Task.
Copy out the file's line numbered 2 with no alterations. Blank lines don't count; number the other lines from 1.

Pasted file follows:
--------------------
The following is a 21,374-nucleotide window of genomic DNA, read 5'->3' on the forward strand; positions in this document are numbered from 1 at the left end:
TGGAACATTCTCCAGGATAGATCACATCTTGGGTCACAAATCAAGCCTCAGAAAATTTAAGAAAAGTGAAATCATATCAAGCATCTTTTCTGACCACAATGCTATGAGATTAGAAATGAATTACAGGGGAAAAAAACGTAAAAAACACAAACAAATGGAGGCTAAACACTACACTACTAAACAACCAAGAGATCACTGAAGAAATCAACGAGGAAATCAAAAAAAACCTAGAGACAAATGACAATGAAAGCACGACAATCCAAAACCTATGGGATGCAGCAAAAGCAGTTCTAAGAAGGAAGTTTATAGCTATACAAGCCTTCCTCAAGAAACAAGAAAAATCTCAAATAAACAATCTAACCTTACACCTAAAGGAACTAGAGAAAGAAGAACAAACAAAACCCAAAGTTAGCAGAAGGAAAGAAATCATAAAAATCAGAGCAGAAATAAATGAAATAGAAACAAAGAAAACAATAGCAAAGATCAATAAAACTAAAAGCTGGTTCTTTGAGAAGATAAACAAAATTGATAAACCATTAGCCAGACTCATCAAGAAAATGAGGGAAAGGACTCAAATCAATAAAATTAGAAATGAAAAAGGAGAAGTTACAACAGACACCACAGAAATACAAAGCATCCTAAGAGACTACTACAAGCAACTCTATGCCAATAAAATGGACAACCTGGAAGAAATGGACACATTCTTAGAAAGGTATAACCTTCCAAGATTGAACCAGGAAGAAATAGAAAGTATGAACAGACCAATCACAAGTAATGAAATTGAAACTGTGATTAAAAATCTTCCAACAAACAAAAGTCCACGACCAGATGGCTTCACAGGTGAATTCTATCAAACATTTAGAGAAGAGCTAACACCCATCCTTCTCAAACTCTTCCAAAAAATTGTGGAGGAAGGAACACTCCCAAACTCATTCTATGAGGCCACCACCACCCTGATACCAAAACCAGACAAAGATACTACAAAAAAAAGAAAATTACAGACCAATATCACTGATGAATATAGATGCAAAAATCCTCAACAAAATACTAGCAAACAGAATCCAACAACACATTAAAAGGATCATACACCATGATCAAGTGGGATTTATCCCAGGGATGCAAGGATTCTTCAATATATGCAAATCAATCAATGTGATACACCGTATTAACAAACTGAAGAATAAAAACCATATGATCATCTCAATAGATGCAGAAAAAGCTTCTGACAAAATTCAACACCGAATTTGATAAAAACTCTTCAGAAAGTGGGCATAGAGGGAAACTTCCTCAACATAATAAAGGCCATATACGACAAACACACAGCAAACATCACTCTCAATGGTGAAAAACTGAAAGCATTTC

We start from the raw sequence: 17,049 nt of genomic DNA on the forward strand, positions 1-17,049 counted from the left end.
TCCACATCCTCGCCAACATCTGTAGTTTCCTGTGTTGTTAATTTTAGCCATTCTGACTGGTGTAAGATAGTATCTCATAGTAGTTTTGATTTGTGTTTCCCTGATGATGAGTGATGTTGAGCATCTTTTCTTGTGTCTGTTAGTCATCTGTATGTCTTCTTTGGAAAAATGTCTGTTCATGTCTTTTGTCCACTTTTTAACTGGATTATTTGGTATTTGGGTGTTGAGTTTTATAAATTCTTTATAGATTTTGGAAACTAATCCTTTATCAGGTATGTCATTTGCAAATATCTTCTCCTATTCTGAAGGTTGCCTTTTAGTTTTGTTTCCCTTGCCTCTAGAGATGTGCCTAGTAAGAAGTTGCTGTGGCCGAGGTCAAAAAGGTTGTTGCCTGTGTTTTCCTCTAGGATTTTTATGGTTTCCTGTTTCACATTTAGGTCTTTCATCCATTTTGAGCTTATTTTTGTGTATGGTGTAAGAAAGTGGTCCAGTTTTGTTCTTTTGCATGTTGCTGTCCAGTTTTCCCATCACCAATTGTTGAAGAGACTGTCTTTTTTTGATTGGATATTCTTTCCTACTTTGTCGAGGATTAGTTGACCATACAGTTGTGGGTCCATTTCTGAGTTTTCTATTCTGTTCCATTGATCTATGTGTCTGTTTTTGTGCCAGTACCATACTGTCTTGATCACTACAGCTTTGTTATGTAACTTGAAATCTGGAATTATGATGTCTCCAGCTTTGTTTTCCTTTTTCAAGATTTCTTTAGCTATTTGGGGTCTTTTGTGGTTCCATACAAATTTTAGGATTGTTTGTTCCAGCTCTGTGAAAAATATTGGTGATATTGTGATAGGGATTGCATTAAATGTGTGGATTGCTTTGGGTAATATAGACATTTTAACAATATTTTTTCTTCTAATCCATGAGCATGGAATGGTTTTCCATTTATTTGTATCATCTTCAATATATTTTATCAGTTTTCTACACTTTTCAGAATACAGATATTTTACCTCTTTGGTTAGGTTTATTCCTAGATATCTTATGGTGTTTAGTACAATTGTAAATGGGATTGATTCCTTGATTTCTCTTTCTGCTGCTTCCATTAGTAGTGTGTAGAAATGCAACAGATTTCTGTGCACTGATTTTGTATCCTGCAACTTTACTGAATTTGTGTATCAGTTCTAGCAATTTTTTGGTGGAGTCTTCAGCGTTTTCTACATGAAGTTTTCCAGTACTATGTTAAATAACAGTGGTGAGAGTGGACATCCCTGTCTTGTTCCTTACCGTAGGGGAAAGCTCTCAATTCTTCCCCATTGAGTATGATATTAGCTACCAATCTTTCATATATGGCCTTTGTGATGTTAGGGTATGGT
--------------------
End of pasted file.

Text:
TGGAACATTCTCCAGGATAGATCACATCTTGGGTCACAAATCAAGCCTCAGAAAATTTAAGAAAAGTGAAATCATATCAAGCATCTTTTCTGACCACAATGCTATGAGATTAGAAATGAATTACAGGGGAAAAAAACGTAAAAAACACAAACAAATGGAGGCTAAACACTACACTACTAAACAACCAAGAGATCACTGAAGAAATCAACGAGGAAATCAAAAAAAACCTAGAGACAAATGACAATGAAAGCACGACAATCCAAAACCTATGGGATGCAGCAAAAGCAGTTCTAAGAAGGAAGTTTATAGCTATACAAGCCTTCCTCAAGAAACAAGAAAAATCTCAAATAAACAATCTAACCTTACACCTAAAGGAACTAGAGAAAGAAGAACAAACAAAACCCAAAGTTAGCAGAAGGAAAGAAATCATAAAAATCAGAGCAGAAATAAATGAAATAGAAACAAAGAAAACAATAGCAAAGATCAATAAAACTAAAAGCTGGTTCTTTGAGAAGATAAACAAAATTGATAAACCATTAGCCAGACTCATCAAGAAAATGAGGGAAAGGACTCAAATCAATAAAATTAGAAATGAAAAAGGAGAAGTTACAACAGACACCACAGAAATACAAAGCATCCTAAGAGACTACTACAAGCAACTCTATGCCAATAAAATGGACAACCTGGAAGAAATGGACACATTCTTAGAAAGGTATAACCTTCCAAGATTGAACCAGGAAGAAATAGAAAGTATGAACAGACCAATCACAAGTAATGAAATTGAAACTGTGATTAAAAATCTTCCAACAAACAAAAGTCCACGACCAGATGGCTTCACAGGTGAATTCTATCAAACATTTAGAGAAGAGCTAACACCCATCCTTCTCAAACTCTTCCAAAAAATTGTGGAGGAAGGAACACTCCCAAACTCATTCTATGAGGCCACCACCACCCTGATACCAAAACCAGACAAAGATACTACAAAAAAAAGAAAATTACAGACCAATATCACTGATGAATATAGATGCAAAAATCCTCAACAAAATACTAGCAAACAGAATCCAACAACACATTAAAAGGATCATACACCATGATCAAGTGGGATTTATCCCAGGGATGCAAGGATTCTTCAATATATGCAAATCAATCAATGTGATACACCGTATTAACAAACTGAAGAATAAAAACCATATGATCATCTCAATAGATGCAGAAAAAGCTTCTGACAAAATTCAACACCGAATTTGATAAAAACTCTTCAGAAAGTGGGCATAGAGGGAAACTTCCTCAACATAATAAAGGCCATATACGACAAACACACAGCAAACATCACTCTCAATGGTGAAAAACTGAAAGCATTTC